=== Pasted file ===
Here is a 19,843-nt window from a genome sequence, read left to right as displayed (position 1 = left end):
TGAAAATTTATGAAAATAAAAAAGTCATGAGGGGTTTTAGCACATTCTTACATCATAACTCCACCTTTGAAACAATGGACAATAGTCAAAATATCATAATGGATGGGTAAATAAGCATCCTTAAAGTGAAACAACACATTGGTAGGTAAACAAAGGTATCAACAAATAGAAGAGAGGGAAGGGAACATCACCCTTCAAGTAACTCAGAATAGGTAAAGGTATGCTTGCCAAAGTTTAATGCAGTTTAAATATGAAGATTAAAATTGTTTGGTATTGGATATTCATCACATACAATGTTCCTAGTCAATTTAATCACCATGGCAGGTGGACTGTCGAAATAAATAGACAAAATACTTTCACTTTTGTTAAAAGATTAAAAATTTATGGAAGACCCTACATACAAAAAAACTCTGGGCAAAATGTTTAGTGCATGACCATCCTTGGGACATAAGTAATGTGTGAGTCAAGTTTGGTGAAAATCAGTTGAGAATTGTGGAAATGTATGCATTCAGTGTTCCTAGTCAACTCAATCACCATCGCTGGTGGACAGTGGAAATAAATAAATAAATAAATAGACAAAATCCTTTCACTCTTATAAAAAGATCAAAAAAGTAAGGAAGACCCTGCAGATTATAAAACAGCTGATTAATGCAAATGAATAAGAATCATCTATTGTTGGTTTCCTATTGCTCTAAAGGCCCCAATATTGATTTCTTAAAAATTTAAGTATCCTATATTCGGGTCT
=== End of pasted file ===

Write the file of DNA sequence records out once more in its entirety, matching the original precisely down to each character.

Here is a 19,843-nt window from a genome sequence, read left to right as displayed (position 1 = left end):
TGAAAATTTATGAAAATAAAAAAGTCATGAGGGGTTTTAGCACATTCTTACATCATAACTCCACCTTTGAAACAATGGACAATAGTCAAAATATCATAATGGATGGGTAAATAAGCATCCTTAAAGTGAAACAACACATTGGTAGGTAAACAAAGGTATCAACAAATAGAAGAGAGGGAAGGGAACATCACCCTTCAAGTAACTCAGAATAGGTAAAGGTATGCTTGCCAAAGTTTAATGCAGTTTAAATATGAAGATTAAAATTGTTTGGTATTGGATATTCATCACATACAATGTTCCTAGTCAATTTAATCACCATGGCAGGTGGACTGTCGAAATAAATAGACAAAATACTTTCACTTTTGTTAAAAGATTAAAAATTTATGGAAGACCCTACATACAAAAAAACTCTGGGCAAAATGTTTAGTGCATGACCATCCTTGGGACATAAGTAATGTGTGAGTCAAGTTTGGTGAAAATCAGTTGAGAATTGTGGAAATGTATGCATTCAGTGTTCCTAGTCAACTCAATCACCATCGCTGGTGGACAGTGGAAATAAATAAATAAATAAATAGACAAAATCCTTTCACTCTTATAAAAAGATCAAAAAAGTAAGGAAGACCCTGCAGATTATAAAACAGCTGATTAATGCAAATGAATAAGAATCATCTATTGTTGGTTTCCTATTGCTCTAAAGGCCCCAATATTGATTTCTTAAAAATTTAAGTATCCTATATTCGGGTCT